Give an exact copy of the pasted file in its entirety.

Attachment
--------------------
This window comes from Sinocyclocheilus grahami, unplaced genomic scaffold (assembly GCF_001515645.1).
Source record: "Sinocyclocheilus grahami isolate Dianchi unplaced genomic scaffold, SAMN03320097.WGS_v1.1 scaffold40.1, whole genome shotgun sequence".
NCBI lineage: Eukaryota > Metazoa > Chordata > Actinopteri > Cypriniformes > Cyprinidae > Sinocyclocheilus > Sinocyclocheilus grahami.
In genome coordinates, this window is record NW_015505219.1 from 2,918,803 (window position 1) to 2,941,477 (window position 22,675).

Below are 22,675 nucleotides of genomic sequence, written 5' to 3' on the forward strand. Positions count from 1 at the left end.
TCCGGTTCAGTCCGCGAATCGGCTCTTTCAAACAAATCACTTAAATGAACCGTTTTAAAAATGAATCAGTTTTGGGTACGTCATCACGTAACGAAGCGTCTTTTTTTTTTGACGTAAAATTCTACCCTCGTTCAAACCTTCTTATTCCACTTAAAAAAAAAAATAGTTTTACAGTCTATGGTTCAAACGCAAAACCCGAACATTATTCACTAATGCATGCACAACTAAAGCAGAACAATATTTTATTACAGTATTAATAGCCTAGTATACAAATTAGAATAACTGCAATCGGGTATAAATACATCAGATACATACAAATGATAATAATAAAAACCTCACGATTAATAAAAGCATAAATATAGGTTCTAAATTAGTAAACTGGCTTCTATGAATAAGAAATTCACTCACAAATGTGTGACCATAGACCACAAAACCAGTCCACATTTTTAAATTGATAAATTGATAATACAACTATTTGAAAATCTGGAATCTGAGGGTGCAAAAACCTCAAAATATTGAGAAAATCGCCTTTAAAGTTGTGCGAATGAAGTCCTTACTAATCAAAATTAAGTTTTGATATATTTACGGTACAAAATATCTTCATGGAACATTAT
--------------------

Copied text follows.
This window comes from Sinocyclocheilus grahami, unplaced genomic scaffold (assembly GCF_001515645.1).
Source record: "Sinocyclocheilus grahami isolate Dianchi unplaced genomic scaffold, SAMN03320097.WGS_v1.1 scaffold40.1, whole genome shotgun sequence".
NCBI lineage: Eukaryota > Metazoa > Chordata > Actinopteri > Cypriniformes > Cyprinidae > Sinocyclocheilus > Sinocyclocheilus grahami.
In genome coordinates, this window is record NW_015505219.1 from 2,918,803 (window position 1) to 2,941,477 (window position 22,675).

Below are 22,675 nucleotides of genomic sequence, written 5' to 3' on the forward strand. Positions count from 1 at the left end.
TCCGGTTCAGTCCGCGAATCGGCTCTTTCAAACAAATCACTTAAATGAACCGTTTTAAAAATGAATCAGTTTTGGGTACGTCATCACGTAACGAAGCGTCTTTTTTTTTTGACGTAAAATTCTACCCTCGTTCAAACCTTCTTATTCCACTTAAAAAAAAAAATAGTTTTACAGTCTATGGTTCAAACGCAAAACCCGAACATTATTCACTAATGCATGCACAACTAAAGCAGAACAATATTTTATTACAGTATTAATAGCCTAGTATACAAATTAGAATAACTGCAATCGGGTATAAATACATCAGATACATACAAATGATAATAATAAAAACCTCACGATTAATAAAAGCATAAATATAGGTTCTAAATTAGTAAACTGGCTTCTATGAATAAGAAATTCACTCACAAATGTGTGACCATAGACCACAAAACCAGTCCACATTTTTAAATTGATAAATTGATAATACAACTATTTGAAAATCTGGAATCTGAGGGTGCAAAAACCTCAAAATATTGAGAAAATCGCCTTTAAAGTTGTGCGAATGAAGTCCTTACTAATCAAAATTAAGTTTTGATATATTTACGGTACAAAATATCTTCATGGAACATTAT